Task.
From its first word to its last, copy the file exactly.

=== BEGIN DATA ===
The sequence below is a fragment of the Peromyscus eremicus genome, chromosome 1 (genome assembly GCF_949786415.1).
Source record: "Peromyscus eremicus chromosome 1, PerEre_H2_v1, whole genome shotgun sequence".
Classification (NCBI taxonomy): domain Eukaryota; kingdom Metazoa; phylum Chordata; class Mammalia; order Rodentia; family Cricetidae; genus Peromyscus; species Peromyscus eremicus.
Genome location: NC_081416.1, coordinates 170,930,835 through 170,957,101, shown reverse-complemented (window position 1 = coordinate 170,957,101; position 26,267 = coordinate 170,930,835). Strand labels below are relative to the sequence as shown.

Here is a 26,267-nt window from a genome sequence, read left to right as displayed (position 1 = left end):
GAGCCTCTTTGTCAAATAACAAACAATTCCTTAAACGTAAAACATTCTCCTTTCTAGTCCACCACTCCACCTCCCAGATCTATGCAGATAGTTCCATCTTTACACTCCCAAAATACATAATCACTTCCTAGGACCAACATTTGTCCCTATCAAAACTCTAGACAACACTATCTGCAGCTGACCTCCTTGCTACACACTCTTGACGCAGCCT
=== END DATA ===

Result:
The sequence below is a fragment of the Peromyscus eremicus genome, chromosome 1 (genome assembly GCF_949786415.1).
Source record: "Peromyscus eremicus chromosome 1, PerEre_H2_v1, whole genome shotgun sequence".
Classification (NCBI taxonomy): domain Eukaryota; kingdom Metazoa; phylum Chordata; class Mammalia; order Rodentia; family Cricetidae; genus Peromyscus; species Peromyscus eremicus.
Genome location: NC_081416.1, coordinates 170,930,835 through 170,957,101, shown reverse-complemented (window position 1 = coordinate 170,957,101; position 26,267 = coordinate 170,930,835). Strand labels below are relative to the sequence as shown.

Here is a 26,267-nt window from a genome sequence, read left to right as displayed (position 1 = left end):
GAGCCTCTTTGTCAAATAACAAACAATTCCTTAAACGTAAAACATTCTCCTTTCTAGTCCACCACTCCACCTCCCAGATCTATGCAGATAGTTCCATCTTTACACTCCCAAAATACATAATCACTTCCTAGGACCAACATTTGTCCCTATCAAAACTCTAGACAACACTATCTGCAGCTGACCTCCTTGCTACACACTCTTGACGCAGCCT